Why target employees? One industry official says criminals consider employees the low-hanging fruit that attackers can try to manipulate to get into the system. But be aware that phishing attacks can also target individuals outside a business or government agency.
Best bet: Before acting on an email link or attachment, investigate it thoroughly to make sure it’s legitimate. If it appears to be from a company with whom you do business, type in the URL yourself. Making a fraudulent email look legitimate is what identity thieves do.
- Unsafe Internet connections
Here’s one means of identity theft you may not think about. If you’re in an airport, coffee shop or other location that offers free public Wi-Fi, a criminal might be on that same network, watching what you’re doing online. And don’t think that a password-protected Wi-Fi network is much safer. The criminal could easily have that same coffee-shop password, as well.
Best bet: Experts advise not to do anything on a public Wi-Fi network that involves logging in to accounts or making purchases. Doing so could result in you inadvertently handing over your log-in information and credit card number to a thief. If you can’t wait until you’re on a network that you know to be safe and secure—at home, for instance—use virtual private network (VPN) software to create a secure “tunnel” through which your data can travel.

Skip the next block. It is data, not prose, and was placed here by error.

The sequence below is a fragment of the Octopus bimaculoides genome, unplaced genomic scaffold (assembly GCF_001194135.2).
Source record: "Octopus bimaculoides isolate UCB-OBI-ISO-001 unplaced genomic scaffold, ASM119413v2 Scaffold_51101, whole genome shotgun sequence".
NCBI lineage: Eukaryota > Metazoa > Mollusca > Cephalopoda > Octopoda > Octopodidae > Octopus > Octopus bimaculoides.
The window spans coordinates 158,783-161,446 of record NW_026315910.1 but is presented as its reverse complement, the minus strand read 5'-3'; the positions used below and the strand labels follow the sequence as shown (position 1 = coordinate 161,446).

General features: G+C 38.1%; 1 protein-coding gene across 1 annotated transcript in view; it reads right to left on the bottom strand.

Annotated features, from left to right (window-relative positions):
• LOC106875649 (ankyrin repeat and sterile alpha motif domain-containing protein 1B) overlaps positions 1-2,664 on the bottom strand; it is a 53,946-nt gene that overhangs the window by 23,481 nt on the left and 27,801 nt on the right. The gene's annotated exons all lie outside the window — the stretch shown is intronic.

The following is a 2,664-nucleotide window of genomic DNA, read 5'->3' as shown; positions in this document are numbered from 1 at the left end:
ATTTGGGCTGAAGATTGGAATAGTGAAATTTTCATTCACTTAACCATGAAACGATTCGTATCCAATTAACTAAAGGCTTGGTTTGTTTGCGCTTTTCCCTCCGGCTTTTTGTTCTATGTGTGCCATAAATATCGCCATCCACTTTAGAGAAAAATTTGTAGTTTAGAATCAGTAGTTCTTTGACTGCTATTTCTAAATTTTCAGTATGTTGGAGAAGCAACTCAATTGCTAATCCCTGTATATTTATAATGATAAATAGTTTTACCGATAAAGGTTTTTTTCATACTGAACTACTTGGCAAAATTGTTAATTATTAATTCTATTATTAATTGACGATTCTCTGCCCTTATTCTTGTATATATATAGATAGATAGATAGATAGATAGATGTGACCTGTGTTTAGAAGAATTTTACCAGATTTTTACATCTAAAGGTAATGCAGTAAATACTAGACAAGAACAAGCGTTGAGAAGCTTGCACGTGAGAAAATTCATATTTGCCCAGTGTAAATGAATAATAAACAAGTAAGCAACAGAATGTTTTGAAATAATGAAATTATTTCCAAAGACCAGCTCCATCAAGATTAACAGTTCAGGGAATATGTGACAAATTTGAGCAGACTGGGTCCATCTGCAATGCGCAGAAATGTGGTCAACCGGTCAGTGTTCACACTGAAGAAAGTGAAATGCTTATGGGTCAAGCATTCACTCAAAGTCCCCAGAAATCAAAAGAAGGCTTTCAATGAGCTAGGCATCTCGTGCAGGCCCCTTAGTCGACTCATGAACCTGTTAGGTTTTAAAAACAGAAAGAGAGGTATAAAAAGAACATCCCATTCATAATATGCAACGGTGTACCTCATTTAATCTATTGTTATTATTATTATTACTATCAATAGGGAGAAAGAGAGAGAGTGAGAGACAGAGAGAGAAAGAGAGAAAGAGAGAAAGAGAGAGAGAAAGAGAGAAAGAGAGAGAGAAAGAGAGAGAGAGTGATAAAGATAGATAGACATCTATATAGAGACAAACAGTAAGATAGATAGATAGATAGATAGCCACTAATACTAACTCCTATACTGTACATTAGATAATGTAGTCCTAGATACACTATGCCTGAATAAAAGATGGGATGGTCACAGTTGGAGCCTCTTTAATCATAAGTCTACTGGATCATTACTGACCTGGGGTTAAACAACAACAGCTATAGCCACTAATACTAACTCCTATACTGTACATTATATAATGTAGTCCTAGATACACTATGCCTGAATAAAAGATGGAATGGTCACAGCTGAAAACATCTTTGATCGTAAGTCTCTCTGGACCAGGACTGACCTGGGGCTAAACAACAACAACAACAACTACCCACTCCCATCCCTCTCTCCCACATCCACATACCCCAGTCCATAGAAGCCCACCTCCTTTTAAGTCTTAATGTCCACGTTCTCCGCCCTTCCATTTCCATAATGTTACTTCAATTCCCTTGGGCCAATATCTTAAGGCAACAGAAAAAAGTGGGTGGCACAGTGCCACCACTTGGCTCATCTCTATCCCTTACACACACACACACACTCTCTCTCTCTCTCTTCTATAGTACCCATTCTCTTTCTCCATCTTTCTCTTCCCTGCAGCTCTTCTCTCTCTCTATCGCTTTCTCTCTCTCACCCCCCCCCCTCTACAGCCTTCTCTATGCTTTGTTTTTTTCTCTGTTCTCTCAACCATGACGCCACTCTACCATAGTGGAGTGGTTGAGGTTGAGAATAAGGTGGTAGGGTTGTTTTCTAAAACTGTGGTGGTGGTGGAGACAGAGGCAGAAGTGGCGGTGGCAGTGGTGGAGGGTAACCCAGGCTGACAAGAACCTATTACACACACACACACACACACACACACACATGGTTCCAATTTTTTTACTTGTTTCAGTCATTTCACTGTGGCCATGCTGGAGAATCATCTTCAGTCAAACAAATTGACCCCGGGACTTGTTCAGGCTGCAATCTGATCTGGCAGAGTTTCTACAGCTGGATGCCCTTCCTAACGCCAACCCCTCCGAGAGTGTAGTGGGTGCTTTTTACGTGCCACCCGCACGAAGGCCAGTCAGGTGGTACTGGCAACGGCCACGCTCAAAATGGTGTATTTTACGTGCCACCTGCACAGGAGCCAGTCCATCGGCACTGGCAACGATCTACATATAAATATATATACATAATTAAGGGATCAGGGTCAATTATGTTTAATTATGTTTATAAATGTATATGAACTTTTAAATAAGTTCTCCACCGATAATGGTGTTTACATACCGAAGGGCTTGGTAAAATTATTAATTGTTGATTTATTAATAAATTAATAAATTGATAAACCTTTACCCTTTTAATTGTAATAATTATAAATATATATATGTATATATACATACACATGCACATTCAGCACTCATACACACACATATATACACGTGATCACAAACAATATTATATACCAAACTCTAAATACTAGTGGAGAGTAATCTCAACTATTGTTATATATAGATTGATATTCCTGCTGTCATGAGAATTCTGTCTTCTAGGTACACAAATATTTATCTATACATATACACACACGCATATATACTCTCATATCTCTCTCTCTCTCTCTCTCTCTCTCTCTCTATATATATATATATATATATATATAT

- Mail theft
Even in this digital era, identity thieves stick with what works. And grabbing mail from an unsecured mailbox is a tried-and-true method to steal someone’s PII. It’s one thing if they’re grabbing only junk mail, but they could also grab bank or credit card statements or, worse yet, tax forms that include your Social Security number.
Best bet: If it’s not already, make sure your mailbox is locked or otherwise secure from everyone except you and the mail carrier.
- Dumpster diving
Like mail theft, dumpster diving is a time-tested way criminals can put their hands on PII. Identity thieves are not above digging through your trash to find financial statements, tax documents or other information that might help them steal your identity.
Best bet: Before discarding, shred documents containing important information that you don’t want others to see.
- Lost Social Security card
Imagine losing your wallet with your Social Security card and driver’s license. An identity thief who found it would have your full name, address, birthdate and, of course, Social Security number. You might as well have tied a ribbon around it with a card that said, “Please steal my identity!”
Best bet: Don’t carry your Social Security card around with you. You seldom need it, and given its importance to identity thieves, you want to keep the card—and any documents that include your Social Security number—safe and secure.
- Weak data protection
Data protection may sound like a strictly digital term, but it has an analog counterpart. If you invite strangers—or near-strangers—into your home, you should keep this in mind. Could an appliance repair person, housecleaner or dog walker come across information that you prefer to keep secret?
Best bet: Make sure documents and other items containing personal information are safe and secure, not easily accessible by any visitor to your home.